What Are Backlinks?

The term links, often referred to as backlinks, means a clickable link from one website to another. For example, if I had a link on my website to yours then this would be class as a backlink for your website.

Google pioneered the use of backlinks as strong ranking signals, the Google Algorithm which determines exactly where websites rank for any given search engine query counted all the links into a website to build up an index of the entire web.

The more backlinks a site had the more popular it was deemed so the higher it ranked.

It didn’t take long for people to realise that having a high search engine placement was valuable and that links could be acquired cheaply (at the time) and SEO was really born from this.

If we fast forward to the present day links are still very important to a website’s ‘rankability’, the problem though is that Google are permanently fighting a war against people who try and abuse their system by pointing any old links into a website.

This has led to many types of links becoming devalued in the eyes of a search engine and other types becoming more valuable.

High Quality Links

In terms of purely SEO a high quality link is defined as one that will directly help push your site up the rankings, this is usually because Google will see the link and trust your website more than another website which doesn’t have the link.

An example of this would be if the Times online writes an article on a subject related to your business, if it includes a link to your website as a part of the content or references then this will be viewed as a highly valuable link for SEO purposes.

The Times website itself would have attracted thousands of links by itself naturally as people across the web discuss articles and reference it. These links which flow into the Times website give it a lot of link power.

Combine this with the fact that a website like the Times would most likely not link out to a poor quality or unrelated 3rd party site means that any websites it does link out to would get some of the benefit of this link flow that’s going into the Times. This would then help push your website higher up the natural search engine results.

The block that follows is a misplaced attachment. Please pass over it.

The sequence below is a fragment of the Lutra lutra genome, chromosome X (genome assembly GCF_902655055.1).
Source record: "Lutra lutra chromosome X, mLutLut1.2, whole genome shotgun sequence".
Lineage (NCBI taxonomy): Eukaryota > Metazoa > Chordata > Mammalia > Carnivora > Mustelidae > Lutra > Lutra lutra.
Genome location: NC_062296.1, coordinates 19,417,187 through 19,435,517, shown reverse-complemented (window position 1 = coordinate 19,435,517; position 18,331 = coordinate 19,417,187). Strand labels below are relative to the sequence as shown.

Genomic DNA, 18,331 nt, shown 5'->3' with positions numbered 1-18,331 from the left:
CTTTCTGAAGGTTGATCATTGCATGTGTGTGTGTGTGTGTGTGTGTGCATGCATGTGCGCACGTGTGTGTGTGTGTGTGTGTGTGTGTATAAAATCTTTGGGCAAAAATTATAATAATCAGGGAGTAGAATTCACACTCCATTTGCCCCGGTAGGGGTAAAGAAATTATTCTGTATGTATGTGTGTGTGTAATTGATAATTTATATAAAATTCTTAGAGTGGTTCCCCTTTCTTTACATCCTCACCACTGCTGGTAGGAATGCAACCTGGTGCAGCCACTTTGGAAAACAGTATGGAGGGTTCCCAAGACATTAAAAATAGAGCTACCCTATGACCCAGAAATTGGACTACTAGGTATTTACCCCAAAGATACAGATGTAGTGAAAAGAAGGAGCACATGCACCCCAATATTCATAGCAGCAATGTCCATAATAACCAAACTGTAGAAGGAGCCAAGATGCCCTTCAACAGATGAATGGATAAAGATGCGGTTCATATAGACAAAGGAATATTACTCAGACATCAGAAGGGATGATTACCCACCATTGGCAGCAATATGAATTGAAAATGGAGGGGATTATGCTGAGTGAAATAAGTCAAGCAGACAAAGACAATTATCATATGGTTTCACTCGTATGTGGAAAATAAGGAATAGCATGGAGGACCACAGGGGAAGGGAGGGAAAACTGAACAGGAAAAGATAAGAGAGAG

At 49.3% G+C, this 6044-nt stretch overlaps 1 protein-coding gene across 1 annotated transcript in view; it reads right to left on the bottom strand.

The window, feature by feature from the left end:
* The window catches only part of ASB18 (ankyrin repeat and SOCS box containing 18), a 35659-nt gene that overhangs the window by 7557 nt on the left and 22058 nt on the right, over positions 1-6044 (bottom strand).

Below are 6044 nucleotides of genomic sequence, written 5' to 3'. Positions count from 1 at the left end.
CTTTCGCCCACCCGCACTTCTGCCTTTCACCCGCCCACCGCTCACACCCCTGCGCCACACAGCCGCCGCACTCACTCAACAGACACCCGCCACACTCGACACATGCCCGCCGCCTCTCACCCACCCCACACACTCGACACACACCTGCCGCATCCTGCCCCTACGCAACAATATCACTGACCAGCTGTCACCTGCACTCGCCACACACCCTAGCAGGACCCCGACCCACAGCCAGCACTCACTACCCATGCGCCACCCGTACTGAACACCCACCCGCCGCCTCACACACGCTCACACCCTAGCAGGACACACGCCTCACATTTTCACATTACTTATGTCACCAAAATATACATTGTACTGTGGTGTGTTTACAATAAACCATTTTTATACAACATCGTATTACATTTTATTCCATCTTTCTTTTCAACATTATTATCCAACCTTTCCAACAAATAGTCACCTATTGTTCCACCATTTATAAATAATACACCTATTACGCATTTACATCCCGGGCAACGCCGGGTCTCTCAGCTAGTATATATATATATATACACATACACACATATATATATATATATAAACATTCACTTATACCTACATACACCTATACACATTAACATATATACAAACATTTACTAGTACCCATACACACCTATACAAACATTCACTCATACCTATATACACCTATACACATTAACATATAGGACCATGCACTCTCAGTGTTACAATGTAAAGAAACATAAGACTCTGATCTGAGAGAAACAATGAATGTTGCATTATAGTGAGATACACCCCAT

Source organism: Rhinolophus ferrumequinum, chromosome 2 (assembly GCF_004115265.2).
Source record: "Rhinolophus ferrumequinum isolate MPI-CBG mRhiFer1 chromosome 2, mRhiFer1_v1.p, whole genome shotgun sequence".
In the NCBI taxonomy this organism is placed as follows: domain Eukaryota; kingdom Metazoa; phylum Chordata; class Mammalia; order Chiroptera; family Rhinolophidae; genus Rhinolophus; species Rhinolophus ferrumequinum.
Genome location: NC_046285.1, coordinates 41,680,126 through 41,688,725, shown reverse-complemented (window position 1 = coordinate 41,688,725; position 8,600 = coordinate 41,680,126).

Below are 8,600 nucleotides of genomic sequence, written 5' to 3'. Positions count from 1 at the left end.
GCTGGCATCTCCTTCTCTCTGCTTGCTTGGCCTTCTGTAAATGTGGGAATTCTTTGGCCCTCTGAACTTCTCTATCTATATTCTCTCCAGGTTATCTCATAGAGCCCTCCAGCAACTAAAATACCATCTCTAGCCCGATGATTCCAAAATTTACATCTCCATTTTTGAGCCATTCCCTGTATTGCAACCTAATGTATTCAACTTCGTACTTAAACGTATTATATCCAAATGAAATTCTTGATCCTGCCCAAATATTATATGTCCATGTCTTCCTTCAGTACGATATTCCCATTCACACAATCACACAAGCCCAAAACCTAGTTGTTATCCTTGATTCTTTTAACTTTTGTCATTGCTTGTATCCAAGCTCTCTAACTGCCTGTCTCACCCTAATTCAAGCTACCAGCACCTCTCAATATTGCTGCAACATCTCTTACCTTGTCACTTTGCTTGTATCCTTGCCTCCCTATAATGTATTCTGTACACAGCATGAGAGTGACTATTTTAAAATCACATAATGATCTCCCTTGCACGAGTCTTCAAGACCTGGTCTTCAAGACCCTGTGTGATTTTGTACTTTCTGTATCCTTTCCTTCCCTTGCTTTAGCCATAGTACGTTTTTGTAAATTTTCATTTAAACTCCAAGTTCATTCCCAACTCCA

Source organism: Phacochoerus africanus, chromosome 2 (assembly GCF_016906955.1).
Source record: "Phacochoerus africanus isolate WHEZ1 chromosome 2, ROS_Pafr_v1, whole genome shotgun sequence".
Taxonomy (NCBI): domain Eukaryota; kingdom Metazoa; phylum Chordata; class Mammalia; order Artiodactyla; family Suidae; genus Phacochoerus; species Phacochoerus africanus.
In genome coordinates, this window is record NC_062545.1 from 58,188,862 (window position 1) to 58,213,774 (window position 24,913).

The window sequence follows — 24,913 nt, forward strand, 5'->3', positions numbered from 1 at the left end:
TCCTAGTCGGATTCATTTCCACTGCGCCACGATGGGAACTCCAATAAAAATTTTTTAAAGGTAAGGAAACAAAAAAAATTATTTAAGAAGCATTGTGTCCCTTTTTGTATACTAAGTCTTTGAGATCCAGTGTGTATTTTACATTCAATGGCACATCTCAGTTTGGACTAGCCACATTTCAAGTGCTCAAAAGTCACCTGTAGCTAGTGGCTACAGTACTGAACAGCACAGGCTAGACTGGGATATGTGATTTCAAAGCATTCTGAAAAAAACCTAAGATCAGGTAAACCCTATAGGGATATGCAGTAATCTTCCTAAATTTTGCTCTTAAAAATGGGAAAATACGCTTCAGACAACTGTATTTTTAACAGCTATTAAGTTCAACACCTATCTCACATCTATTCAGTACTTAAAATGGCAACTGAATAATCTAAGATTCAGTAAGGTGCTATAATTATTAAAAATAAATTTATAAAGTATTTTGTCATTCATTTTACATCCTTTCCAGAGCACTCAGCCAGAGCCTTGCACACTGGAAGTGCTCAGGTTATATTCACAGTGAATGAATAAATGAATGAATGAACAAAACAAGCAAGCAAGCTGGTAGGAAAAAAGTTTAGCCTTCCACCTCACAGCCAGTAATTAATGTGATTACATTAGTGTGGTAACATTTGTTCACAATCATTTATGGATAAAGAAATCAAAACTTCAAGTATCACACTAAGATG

This is one example of a high quality link, there are many other types and ways of attempting to secure them for your site but as you can probably tell, they don’t come easily and often require a lot of effort on your part to position your site correctly to even be in the running for one.

Low Quality Links

A low quality link is one that does little or nothing to help boost the rankings of your website in the search engines.

It’s a bit of an on-going industry debate but there are many, myself included, that believe some types of links can even be detrimental to the ‘rankability’ of your website.

Imagine if you built a website and put it live tomorrow, if it had no links pointing at it from other websites then Google would never know it exists. If you then placed a link on the new website and pointed it at mine do you think it would be of any benefit to my search engine rankings?

This would be a low quality link for SEO purposes as it is worthless to me. If your site became popular and ended up with lots of links pointing at it then this changes the picture somewhat however in its initial state it is worth nothing to my own SEO efforts.

Another example of a worthless or low value link would be one from a website which links out to hundreds (or thousands) of other non-related websites.

This is quite an easy thing for Google to see through their algorithm, realistically there would be no good reason for this type of behaviour apart from trying to increase the backlink counts of the 3rd party websites, in this instance Google would devalue all the outgoing links.

These are just two small examples of low quality links, and these are generally the type which are on offer when you receive those unrequested SEO or online marketing emails which promise to ‘Boost your sites SEO’ for a one off low dollar fee or a small monthly fee.

Other Link Factors

Aside from where a link comes from there are a few other factors which can affect the value of a backlink.

These include:

  • The anchor text (clickable text part of a link)
  • The location of the link on a page (in content, a footer link)
  • The number of other outgoing links on the page
  • The content immediately surrounding the text link
  • Any link tags (nofollow on the link or on the whole page)

As you can probably see there is a lot that gets evaluated when Google determines the value of a link and the ‘weight’ given to each of the factors is never precisely known, to be honest it most probably changes based on a multitude of other factors which we can only guess at…

Hopefully this gives you a bit more of an overview about links in terms of search engine optimisation.